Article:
idev: (Interactive Development) User Guide
Last update: May 17, 2023
The need for interactive access to compute nodes: While large HPC systems are excellent resources for running production work, they are not configured for development. Often developers use departmental systems, or patiently submit a sequence of jobs to validate code changes. This can be particularly frustrating to new users, who want to "kick the tires", port applications and debug codes on supercomputers.
What most users need for development is interactive access to a set of compute nodes, in order to quickly compile, run and validate MPI or other applications multiple times in rapid succession. To help users with their code development, TACC has created an app that will do that, by allowing users to acquire a set of compute nodes for interactive access. The app is called
idev, for Interactive DEVelopment.
idev utility creates an interactive development environment from the user's login window. In the
idev window the user is connected directly to a compute node from which the user can launch MPI-compiled executables directly (with the
How it works
idev command submits a batch job that creates a copy of the batch environment and then goes to sleep. After the job begins,
idev acquires a copy of the batch environment, SSH's to the master node, and then re-creates the batch environment. The SSH command allows X11 tunneling for setting up a display back to the user's laptop for debugging.
On any TACC system execute
idev -help to view an extensive list of options:
login2$ idev -help
If this is your first time launching
idev and you have multiple projects/allocations,
idev will prompt you for the project name and then save your selection as the default interactive account (in
~/.idevrc); otherwise, it will automatically use your only account.
By default only a single node is requested for 30 minutes in the development queue. The limits can be changed with command line options, using syntax similar to the batch request specifications used in a job script. Also, the common defaults can be changed in the ~/.idevrc file (See idev help.)
Accessing Nodes Interactively
It is important to realize that idev acquires compute nodes through the Slurm batch system (this is the normal/only mode for acquiring resources on a supercomputer). This often means there is a wait to acquire nodes in the normal (production) partitions. Fortunately, at TACC there is a
development queue on each TACC system (
idev's default partition), and it is often a short wait for
idev to acquire (one or a few) nodes and allow interactive input. When you run
idev, it reports back every 4 seconds the progress of accessing the nodes through the batch system.
Below is an example of
idev's progress in creating a session on a Stampede2 Skylake development node (in the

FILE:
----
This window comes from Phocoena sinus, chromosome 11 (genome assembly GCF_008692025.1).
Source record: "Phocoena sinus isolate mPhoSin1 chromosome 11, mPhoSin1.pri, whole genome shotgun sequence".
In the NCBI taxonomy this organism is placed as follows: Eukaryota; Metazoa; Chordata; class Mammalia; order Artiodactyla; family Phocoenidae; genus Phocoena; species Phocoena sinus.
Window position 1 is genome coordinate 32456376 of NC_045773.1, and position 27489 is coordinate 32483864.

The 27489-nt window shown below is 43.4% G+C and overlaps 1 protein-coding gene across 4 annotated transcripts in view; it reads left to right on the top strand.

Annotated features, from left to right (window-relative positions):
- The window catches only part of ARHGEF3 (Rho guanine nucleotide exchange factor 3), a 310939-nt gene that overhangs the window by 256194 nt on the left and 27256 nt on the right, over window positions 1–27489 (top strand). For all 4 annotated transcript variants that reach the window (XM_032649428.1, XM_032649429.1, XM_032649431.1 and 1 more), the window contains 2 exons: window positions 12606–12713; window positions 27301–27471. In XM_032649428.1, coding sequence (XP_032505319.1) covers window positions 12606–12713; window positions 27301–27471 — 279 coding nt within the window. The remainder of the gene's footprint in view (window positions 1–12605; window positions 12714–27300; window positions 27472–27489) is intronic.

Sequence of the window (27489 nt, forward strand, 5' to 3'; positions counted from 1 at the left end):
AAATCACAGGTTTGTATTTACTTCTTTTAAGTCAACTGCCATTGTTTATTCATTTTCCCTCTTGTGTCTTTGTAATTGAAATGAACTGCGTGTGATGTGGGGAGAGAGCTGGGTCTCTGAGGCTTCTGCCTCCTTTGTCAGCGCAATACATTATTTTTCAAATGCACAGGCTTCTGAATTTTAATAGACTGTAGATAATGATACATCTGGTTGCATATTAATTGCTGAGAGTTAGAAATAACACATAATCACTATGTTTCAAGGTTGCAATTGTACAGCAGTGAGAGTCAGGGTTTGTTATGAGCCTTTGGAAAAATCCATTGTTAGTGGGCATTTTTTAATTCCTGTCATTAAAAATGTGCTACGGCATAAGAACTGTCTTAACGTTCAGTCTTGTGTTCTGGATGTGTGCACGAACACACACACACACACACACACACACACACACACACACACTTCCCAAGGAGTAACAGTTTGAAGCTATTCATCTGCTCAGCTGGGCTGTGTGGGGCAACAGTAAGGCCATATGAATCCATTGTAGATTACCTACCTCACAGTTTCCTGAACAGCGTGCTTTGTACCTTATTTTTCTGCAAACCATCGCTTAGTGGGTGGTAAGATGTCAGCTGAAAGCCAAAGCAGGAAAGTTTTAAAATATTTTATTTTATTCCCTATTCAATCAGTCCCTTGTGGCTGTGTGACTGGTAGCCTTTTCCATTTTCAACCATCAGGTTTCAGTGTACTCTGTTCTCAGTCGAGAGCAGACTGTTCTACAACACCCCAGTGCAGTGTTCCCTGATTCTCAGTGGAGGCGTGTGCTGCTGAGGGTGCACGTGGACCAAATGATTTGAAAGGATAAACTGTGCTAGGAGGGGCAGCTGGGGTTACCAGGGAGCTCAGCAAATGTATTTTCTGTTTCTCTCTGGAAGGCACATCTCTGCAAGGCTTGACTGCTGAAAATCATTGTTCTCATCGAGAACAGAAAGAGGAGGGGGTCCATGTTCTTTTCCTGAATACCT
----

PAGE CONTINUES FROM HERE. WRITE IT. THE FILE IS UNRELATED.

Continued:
skx-dev partition, the development default partition is for knl nodes):
login1$ idev -p skx-dev -> Checking on the status of development queue. OK -> Defaults file : ~/.idevrc -> System : stampede2 -> Queue : skx-dev (cmd line: -p ) -> Nodes : 1 (idev default ) -> Tasks per Node : 68 (idev default ) -> Time (hh:mm:ss) : 00:30:00 (idev default ) -> Project : use_default (SLURM default ) ----------------------------------------------------------------- Welcome to the Stampede2 Supercomputer ----------------------------------------------------------------- ... -> We will report the job status every 4 seconds: (PD=pending, R=running). -> job status: PD ... -> job status: R -> Creating interactive terminal session (login) on master node c506-053. c506-053[skx]$
Note the above prompt,
c506-053[skx]$. This is your custom
idev prompt which consists of the (master) node name and the node type (skx = Skylake). You can test the
ibrun command by executing
ibrun date which will return the
date command's output from each core of your session. Launch MPI applications with
Explore the syntax as described in the
idev -help display. Some of the more common options are described below.
login1$ idev -help ... OPTION ARGUMENTS DESCRIPTION (only common options shown) -A account_name sets account name (default: Slurm default ) -m minutes sets time in minutes (default: 30) -n total_tasks Total number of tasks -N nodes Number of nodes -tpn tpn Tasks per node -p queue_name sets queue to named queue (default: -p development) -t hh:mm:ss sets time to hh:mm:ss (default: 00:30:00, 30 min.) -queues lists queues for the system -pselect presents slurm queue to select from -- <other SLURM options> MUST occur after ALL idev options (above and below) ...
- Only a subset of the options is presented above.
- Options may be used in any order.